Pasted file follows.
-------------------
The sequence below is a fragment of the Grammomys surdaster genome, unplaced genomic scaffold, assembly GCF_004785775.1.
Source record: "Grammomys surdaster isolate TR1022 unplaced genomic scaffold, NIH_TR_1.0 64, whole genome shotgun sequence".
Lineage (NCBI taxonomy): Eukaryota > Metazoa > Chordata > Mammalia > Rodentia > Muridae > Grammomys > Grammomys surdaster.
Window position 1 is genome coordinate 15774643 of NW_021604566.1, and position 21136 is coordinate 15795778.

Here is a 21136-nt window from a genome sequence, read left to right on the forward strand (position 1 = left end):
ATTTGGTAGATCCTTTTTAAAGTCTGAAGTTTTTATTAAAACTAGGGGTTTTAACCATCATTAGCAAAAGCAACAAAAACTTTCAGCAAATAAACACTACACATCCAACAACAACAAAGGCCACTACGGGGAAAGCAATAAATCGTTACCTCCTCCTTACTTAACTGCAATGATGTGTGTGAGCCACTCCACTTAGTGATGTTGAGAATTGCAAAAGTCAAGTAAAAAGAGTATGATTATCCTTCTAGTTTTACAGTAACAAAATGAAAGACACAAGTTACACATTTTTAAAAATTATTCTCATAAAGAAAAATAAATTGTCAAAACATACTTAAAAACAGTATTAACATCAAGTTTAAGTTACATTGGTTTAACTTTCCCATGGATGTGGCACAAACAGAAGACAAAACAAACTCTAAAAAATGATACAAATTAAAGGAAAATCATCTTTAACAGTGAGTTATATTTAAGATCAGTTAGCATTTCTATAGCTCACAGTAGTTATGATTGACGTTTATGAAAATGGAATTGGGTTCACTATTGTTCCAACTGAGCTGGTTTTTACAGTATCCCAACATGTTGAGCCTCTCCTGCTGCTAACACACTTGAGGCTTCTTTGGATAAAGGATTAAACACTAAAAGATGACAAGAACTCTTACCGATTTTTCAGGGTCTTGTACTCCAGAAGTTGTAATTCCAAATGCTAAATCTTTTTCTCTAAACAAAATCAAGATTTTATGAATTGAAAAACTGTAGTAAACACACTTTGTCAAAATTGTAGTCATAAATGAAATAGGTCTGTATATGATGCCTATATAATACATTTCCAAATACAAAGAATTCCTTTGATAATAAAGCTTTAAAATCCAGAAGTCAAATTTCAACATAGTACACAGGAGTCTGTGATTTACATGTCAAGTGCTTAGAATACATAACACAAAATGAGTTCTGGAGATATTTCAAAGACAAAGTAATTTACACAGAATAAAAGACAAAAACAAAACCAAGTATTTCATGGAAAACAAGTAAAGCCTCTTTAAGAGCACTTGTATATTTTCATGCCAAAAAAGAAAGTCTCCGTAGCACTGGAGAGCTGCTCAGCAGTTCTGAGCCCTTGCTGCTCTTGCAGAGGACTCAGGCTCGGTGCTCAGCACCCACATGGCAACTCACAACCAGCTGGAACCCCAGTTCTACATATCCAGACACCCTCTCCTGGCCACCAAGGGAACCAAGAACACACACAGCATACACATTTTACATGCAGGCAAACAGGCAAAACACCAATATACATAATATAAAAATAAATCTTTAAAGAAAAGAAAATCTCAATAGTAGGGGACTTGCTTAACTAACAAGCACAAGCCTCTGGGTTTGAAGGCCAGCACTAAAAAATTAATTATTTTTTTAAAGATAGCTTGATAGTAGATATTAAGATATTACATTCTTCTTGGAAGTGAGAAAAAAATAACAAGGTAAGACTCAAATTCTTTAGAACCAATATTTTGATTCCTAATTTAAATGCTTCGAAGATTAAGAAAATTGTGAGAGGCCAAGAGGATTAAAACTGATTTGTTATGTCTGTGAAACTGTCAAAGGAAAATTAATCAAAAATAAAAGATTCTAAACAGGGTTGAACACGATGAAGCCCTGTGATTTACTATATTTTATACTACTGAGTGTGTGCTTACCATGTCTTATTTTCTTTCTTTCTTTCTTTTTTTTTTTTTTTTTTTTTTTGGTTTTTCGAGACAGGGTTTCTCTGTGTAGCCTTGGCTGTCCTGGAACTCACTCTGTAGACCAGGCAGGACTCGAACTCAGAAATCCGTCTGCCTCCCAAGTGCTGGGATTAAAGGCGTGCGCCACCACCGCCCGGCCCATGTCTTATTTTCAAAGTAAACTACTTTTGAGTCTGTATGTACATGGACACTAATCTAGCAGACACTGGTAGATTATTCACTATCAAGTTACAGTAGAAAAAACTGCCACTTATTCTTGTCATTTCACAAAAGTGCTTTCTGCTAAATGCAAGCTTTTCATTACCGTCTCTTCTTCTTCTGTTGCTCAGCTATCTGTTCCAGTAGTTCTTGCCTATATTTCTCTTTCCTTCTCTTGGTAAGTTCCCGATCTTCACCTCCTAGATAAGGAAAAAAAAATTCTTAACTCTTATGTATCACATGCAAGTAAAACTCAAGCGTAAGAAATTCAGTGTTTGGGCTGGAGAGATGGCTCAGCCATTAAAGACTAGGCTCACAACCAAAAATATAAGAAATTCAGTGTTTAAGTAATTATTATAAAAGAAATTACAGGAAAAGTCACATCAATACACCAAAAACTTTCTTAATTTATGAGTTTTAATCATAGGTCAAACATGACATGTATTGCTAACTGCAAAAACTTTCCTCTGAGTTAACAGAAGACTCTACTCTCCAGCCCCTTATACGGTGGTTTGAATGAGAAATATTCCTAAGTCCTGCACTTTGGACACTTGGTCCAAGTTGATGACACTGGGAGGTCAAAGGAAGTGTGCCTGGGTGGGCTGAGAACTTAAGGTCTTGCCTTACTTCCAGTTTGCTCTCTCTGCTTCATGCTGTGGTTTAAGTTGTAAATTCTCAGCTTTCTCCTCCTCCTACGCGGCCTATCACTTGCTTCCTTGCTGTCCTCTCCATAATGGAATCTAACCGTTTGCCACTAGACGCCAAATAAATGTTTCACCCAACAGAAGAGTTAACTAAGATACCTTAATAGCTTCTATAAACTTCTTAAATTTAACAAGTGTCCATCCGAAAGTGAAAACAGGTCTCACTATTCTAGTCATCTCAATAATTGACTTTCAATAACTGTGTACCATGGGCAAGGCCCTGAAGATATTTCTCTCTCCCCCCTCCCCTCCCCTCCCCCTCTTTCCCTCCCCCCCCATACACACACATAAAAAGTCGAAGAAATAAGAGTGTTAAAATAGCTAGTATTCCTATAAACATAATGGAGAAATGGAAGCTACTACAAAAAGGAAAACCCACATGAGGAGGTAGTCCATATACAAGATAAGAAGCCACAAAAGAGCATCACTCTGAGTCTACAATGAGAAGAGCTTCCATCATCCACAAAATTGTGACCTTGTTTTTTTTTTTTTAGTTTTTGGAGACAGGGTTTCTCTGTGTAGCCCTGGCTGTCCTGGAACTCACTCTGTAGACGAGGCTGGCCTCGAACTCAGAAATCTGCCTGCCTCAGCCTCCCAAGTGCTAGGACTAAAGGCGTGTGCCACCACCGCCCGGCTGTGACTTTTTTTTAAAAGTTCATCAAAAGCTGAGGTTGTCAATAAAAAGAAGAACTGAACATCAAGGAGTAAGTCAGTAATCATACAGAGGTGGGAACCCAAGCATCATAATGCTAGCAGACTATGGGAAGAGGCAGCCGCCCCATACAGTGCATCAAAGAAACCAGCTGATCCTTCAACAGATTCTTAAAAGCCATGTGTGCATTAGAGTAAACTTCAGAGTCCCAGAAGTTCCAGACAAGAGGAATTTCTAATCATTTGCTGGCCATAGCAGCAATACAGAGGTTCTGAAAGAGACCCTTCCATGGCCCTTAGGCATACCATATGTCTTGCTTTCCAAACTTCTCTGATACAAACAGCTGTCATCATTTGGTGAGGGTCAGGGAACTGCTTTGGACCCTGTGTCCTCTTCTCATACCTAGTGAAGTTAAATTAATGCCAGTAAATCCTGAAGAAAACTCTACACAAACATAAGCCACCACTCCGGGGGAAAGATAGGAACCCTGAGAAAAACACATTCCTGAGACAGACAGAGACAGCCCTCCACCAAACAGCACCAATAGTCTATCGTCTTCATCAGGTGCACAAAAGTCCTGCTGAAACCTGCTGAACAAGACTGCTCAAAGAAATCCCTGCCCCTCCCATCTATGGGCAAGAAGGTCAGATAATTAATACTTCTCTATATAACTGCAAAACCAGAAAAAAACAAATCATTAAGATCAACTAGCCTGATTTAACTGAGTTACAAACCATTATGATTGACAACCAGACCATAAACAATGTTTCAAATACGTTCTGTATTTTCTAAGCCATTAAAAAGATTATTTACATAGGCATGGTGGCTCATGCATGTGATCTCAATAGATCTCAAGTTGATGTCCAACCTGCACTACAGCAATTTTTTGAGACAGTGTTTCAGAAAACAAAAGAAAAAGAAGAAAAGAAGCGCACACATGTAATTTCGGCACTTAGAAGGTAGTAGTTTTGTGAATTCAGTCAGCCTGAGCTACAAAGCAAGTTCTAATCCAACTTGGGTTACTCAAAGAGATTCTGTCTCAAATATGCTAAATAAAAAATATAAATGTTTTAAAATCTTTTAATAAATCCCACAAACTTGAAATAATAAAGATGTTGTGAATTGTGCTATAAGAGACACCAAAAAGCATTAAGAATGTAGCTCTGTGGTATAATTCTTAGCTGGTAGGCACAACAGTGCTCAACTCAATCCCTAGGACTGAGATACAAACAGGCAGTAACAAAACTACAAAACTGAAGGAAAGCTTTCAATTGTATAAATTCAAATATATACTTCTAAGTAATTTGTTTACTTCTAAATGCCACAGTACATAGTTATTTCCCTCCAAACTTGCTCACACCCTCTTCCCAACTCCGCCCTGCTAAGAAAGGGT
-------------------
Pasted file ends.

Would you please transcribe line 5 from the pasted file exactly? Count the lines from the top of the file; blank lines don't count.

Here is a 21136-nt window from a genome sequence, read left to right on the forward strand (position 1 = left end):